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The labor market rebounded in June, according to the Bureau of Labor Statistics (BLS) monthly Employment Situation Summary. The economy added 224,000 jobs, up significantly from the 72,000 jobs added in May (revised down from +75,000 jobs). The overall unemployment rate increased slightly to 3.7 percent and was also up for those ages 55+, rising from 2.7 to 3.0 percent. The number of people ages 55+ who were unemployed increased to 1.2 million.
The overall labor force participation rate edged up to 62.9 percent, and was up slightly to 40.0 percent for those ages 55+. In June, 29 percent of jobseekers ages 55 and older were long-term unemployed compared with 18.9 percent of those ages 16 to 54.
Spotlight: AI, Recruiting and Age Bias
This spring, the BLS reported a record number of job hires. With so many employers hiring, countless hiring managers and human resource professionals are competing for talent. Many are turning to technology to add efficiency to their recruiting process, better ensure successful hires – and, of course, save money. As part of that trend, many companies are using artificial intelligence (AI) to leverage the massive amounts of data available about potential and current job applicants to manage administrative tasks in the staffing process and to target passive jobseekers. While some think that AI applications may help employers gain an edge in the competition for talent, AI also comes with its own set of challenges. One of the most serious is the potential for bias that can hurt older jobseekers.
Recruiting technologies, however sophisticated, still depend on humans, who can introduce bias either deliberately or unconsciously into the hiring process. Sometimes this bias is overt, as in the recent Facebook case in which employers sought to limit appearance of their job ads only to the Facebook pages of younger jobseekers. While Facebook – after settling multiple lawsuits – announced it would eliminate this practice, the incident nevertheless highlighted just how many employers are willing to use such blatantly discriminatory recruiting tactics.
That kind of conscious bias is troublesome enough. Yet further concerns about AI-based recruiting center around the problem of unconscious bias. Researchers now believe this type of bias is virtually universal. So while almost all of us, regardless of age, race, or gender, hold unconscious beliefs that influence both our actions and decisions, these biases are difficult to address because we are not even aware that we have them.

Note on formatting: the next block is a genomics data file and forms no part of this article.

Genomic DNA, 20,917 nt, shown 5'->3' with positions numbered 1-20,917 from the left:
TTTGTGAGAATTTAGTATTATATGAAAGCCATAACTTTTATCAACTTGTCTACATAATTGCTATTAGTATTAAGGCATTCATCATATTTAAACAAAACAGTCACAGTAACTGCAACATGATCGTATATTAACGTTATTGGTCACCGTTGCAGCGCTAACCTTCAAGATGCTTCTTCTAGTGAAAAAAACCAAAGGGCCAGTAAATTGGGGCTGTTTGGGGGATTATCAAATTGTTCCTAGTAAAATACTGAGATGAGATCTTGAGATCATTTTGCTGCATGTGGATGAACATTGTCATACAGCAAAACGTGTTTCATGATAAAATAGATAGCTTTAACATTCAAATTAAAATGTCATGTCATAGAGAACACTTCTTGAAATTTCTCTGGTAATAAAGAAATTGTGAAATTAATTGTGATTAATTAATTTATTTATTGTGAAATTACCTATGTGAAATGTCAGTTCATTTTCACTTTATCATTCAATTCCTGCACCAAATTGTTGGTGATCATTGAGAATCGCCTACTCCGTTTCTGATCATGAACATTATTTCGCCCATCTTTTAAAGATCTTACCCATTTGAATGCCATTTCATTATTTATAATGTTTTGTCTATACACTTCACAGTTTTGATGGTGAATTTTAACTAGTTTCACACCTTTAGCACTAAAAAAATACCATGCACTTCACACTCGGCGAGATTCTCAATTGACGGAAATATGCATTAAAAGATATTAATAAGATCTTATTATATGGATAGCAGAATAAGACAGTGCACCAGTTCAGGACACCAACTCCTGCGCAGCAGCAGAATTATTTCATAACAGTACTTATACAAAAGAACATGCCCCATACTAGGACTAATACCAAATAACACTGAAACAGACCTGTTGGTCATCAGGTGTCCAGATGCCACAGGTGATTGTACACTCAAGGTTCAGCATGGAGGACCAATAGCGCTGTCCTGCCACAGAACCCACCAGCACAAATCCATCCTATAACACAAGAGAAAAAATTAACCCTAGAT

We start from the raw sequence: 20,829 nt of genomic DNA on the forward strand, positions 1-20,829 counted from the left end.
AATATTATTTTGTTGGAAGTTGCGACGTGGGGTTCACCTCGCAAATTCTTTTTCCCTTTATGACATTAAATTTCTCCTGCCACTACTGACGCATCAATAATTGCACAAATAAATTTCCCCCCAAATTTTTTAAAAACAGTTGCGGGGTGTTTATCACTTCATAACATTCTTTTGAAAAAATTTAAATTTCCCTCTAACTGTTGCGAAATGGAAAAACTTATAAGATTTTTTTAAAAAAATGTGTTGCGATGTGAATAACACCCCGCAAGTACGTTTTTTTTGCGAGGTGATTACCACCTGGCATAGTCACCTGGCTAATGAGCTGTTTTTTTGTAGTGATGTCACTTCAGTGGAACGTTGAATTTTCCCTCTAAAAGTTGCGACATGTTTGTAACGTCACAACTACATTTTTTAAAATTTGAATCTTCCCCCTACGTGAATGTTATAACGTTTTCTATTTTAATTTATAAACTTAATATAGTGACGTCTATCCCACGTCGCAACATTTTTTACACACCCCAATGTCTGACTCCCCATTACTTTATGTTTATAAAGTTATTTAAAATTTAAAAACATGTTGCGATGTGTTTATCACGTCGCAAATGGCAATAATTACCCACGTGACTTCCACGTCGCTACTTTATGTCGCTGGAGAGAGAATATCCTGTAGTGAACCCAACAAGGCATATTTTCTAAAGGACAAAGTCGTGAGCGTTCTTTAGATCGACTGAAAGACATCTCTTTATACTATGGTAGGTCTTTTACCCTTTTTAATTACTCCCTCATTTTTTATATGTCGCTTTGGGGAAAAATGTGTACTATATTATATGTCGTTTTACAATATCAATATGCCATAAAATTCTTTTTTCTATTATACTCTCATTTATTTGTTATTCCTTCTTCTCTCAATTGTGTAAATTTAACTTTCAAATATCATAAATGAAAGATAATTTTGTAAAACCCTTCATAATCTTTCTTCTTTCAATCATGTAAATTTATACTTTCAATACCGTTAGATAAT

AI poses a risk for unconscious age bias to taint the recruiting process, and – some experts believe – even intensify it. That is because predictive technologies look for patterns in data to forecast outcomes—and when it comes to predicting which candidates might be the best match for a job, the type of data and the way it is used can both introduce bias. In other words, with humans being the source for supplying the AI recruitment technology’s data, bias comes into play.
“The reality is, algorithms learn from us – not only from the data we feed into them but from the preferences we reveal as we use them,” says Heather Tinsley-Fix, senior advisor at AARP, who frequently speaks to employer groups about AI in recruiting. “Even when we explicitly remove elements that could cause bias from the equation, algorithms will reflect patterns of existing inequities because those inequities are baked into the data in other ways.”
To mitigate the risk of bias, she and other experts recommend that employers use multiple methods to source job candidates, keep the hiring process “blind” as long as possible by removing demographic data from applicant profiles, and pay close attention to job descriptions and employer branding to make sure they are inclusive and attract a diverse pool of candidates.
Find more details on the latest employment data in the June Employment Data Digest, the AARP Public Policy Institute's monthly review of job trends for those ages 55 and over. For more data to drive policy solutions, check out AARP Data Explorer or learn more about skills, jobs, and occupations for the 50+.
Jen Schramm is a senior strategic policy advisor at the AARP Public Policy Institute. Her areas of expertise include employment trends, policy challenges and opportunities related to workers and jobseekers ages 50 and above, and skills and credentialing for mid- and late-career workers.